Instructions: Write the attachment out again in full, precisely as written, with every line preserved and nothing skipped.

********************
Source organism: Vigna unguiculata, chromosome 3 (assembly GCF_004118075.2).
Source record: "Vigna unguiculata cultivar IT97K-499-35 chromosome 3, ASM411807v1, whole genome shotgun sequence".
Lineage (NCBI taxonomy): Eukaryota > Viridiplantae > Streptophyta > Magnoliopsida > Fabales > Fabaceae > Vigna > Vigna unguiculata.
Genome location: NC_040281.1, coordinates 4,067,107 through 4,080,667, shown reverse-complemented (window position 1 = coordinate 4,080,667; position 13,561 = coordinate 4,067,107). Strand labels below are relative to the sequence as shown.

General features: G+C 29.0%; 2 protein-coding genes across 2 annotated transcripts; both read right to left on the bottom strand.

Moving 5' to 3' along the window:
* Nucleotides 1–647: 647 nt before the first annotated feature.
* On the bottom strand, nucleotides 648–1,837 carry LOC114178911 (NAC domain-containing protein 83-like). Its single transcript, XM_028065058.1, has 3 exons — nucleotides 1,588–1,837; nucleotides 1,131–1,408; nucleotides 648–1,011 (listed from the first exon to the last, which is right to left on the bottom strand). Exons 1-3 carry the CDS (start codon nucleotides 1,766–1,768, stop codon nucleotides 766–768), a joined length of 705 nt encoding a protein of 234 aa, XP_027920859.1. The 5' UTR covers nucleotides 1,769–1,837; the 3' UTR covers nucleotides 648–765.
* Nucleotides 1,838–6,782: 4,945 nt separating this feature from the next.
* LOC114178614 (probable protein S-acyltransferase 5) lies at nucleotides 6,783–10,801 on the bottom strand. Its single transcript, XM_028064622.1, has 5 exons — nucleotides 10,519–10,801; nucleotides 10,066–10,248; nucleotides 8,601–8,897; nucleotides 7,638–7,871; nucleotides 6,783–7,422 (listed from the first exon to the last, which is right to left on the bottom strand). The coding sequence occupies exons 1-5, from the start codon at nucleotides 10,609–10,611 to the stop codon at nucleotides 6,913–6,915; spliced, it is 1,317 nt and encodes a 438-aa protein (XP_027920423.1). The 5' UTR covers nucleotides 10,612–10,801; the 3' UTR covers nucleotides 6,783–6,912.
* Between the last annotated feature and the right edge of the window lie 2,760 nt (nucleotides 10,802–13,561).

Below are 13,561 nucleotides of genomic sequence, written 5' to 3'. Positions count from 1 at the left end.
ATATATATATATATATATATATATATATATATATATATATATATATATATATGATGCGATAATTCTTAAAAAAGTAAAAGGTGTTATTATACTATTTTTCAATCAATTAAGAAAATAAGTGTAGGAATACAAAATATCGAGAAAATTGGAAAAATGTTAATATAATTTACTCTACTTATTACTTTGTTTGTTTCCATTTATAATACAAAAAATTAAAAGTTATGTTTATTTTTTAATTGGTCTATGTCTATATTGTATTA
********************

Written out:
Source organism: Vigna unguiculata, chromosome 3 (assembly GCF_004118075.2).
Source record: "Vigna unguiculata cultivar IT97K-499-35 chromosome 3, ASM411807v1, whole genome shotgun sequence".
Lineage (NCBI taxonomy): Eukaryota > Viridiplantae > Streptophyta > Magnoliopsida > Fabales > Fabaceae > Vigna > Vigna unguiculata.
Genome location: NC_040281.1, coordinates 4,067,107 through 4,080,667, shown reverse-complemented (window position 1 = coordinate 4,080,667; position 13,561 = coordinate 4,067,107). Strand labels below are relative to the sequence as shown.

General features: G+C 29.0%; 2 protein-coding genes across 2 annotated transcripts; both read right to left on the bottom strand.

Moving 5' to 3' along the window:
* Nucleotides 1–647: 647 nt before the first annotated feature.
* On the bottom strand, nucleotides 648–1,837 carry LOC114178911 (NAC domain-containing protein 83-like). Its single transcript, XM_028065058.1, has 3 exons — nucleotides 1,588–1,837; nucleotides 1,131–1,408; nucleotides 648–1,011 (listed from the first exon to the last, which is right to left on the bottom strand). Exons 1-3 carry the CDS (start codon nucleotides 1,766–1,768, stop codon nucleotides 766–768), a joined length of 705 nt encoding a protein of 234 aa, XP_027920859.1. The 5' UTR covers nucleotides 1,769–1,837; the 3' UTR covers nucleotides 648–765.
* Nucleotides 1,838–6,782: 4,945 nt separating this feature from the next.
* LOC114178614 (probable protein S-acyltransferase 5) lies at nucleotides 6,783–10,801 on the bottom strand. Its single transcript, XM_028064622.1, has 5 exons — nucleotides 10,519–10,801; nucleotides 10,066–10,248; nucleotides 8,601–8,897; nucleotides 7,638–7,871; nucleotides 6,783–7,422 (listed from the first exon to the last, which is right to left on the bottom strand). The coding sequence occupies exons 1-5, from the start codon at nucleotides 10,609–10,611 to the stop codon at nucleotides 6,913–6,915; spliced, it is 1,317 nt and encodes a 438-aa protein (XP_027920423.1). The 5' UTR covers nucleotides 10,612–10,801; the 3' UTR covers nucleotides 6,783–6,912.
* Between the last annotated feature and the right edge of the window lie 2,760 nt (nucleotides 10,802–13,561).

Below are 13,561 nucleotides of genomic sequence, written 5' to 3'. Positions count from 1 at the left end.
ATATATATATATATATATATATATATATATATATATATATATATATATATATGATGCGATAATTCTTAAAAAAGTAAAAGGTGTTATTATACTATTTTTCAATCAATTAAGAAAATAAGTGTAGGAATACAAAATATCGAGAAAATTGGAAAAATGTTAATATAATTTACTCTACTTATTACTTTGTTTGTTTCCATTTATAATACAAAAAATTAAAAGTTATGTTTATTTTTTAATTGGTCTATGTCTATATTGTATTA